27. 27. Proofreading Task • Proverbs • A series of 10 proverbs was presented on a screen. • Each proverb was presented on the screen for 2s, during which time the participant read the proverb aloud.   • 2 proverbs in the set contained an error where a word was duplicated • Paragraph • A paragraph appeared on the screen, which the participant read aloud. It also contained 2 duplicate word errors and a few errors in spelling and grammar. • Participants were instructed to read the whole text including the errorsThursday, February 16, 12
  28. 28. Results: Proofreading Task • D.C. and R.Y. displayed a noticeable improvement in ability to recognize duplicate words. • They did comparatively well during and/or immediately after stimulation and comparatively poorly both before and 45 min after.   • These were the same participants who displayed pronounced style changes in their drawings. • No improved proofreading or drawing abilities were associated with placebo stimulation. • This suggests any improvements seen with placebo stimulation were merely a consequence of learning.Thursday, February 16, 12
  29. 29. Results Enhanced Altered Change in drawing proofreading psychological style ability experience D.C D.C D.C R.Y. R.Y. R.Y. A.J. * N.R. N.R. * did not give a subjective reportThursday, February 16, 12
  30. 30. Implications of Results: Proofreading Task • Unlike autistic savants, our propensity to impose meaning and concept blocks our awareness for details making up the concept • There is non-subjective evidence of the ability to switch on a savant-like skill by turning off part of the brain in healthy individuals. • Without stimulation, participants almost always missed errors such as the repeated the even after many exposures. This fact is illustrated by the poor performance of all participants who received placebo stimulation.Thursday, February 16, 12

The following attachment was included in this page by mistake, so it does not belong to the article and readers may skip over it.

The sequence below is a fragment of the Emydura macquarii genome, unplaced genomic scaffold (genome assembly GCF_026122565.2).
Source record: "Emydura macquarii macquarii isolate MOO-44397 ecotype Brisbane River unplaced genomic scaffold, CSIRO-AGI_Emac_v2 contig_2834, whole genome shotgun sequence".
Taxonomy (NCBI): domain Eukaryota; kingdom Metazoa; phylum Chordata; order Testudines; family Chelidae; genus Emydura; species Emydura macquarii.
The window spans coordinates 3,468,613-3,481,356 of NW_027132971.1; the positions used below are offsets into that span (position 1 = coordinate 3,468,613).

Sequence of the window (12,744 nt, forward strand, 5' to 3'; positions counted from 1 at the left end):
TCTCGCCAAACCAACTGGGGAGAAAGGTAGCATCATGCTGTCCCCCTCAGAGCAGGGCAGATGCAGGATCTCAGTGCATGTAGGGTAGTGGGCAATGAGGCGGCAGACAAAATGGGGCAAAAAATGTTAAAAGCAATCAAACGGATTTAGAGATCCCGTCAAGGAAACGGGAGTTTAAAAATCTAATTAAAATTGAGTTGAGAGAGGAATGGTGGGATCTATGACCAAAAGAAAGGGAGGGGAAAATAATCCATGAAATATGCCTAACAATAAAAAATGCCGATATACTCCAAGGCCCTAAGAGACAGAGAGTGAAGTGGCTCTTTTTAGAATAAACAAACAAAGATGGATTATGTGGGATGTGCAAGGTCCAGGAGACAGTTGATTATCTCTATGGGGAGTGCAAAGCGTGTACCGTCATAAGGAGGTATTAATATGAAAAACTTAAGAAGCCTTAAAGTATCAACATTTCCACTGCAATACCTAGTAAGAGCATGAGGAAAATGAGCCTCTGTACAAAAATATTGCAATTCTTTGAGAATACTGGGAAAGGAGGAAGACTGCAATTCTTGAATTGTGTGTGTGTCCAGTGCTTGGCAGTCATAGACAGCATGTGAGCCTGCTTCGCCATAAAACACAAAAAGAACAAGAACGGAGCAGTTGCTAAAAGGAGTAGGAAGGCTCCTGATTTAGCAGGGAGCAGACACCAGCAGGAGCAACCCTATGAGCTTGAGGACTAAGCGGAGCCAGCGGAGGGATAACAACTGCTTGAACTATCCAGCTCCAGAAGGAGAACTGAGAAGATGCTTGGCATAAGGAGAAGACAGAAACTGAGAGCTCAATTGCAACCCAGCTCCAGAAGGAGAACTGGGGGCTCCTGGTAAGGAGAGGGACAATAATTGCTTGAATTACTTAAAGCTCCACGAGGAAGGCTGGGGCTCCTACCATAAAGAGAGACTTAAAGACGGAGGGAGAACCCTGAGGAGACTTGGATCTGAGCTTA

31. 31. Study 2 Savant-like Numerosity Skills Revealed In Normal People By Magnetic Pulse (Snyder et al., 2006)Thursday, February 16, 12
  32. 32. Goals ❖ Method ❖ Results • Research goal • To test whether normal individuals are capable of savant numerosity (the ability to instantly answer the exact number of objects) • Method • Researchers temporarily stimulated the savant condition in 12 healthy participants by inhibiting the left anterior temporal lobe of with rTMS and making them guess the exact number of discreet elements presented to them • Results • 10 participants improved their ability to accurately guess the number of discrete items immediately following rTMS. • 8 became worse at guessing as the effects of the pulses recededThursday, February 16, 12
  33. 33. Advantages • Opens possibility of changing one’s intelligence • TMS studies on autism helps researchers to identify brain mechanisms that account for the disorder • Once they identify these abnormal mechanisms in individuals with autism, they can develop treatments to reverse the symptoms of autism in adults and even treat the disorder preemptively in a child just as she/he is showing signs of autism • Can test the effectivity of drugs in changing the hyperplasticity of the brain of individuals with autismThursday, February 16, 12
  34. 34. Limitations •Savantism comes from “practice and specialization” (Howe) •Practice may explain the improvement in certain skills i.e. drawing (Hendren) •Savant-like skills are activated by the inhibition of the left fronto-temporal lobe only for the duration of the rTMS.Thursday, February 16, 12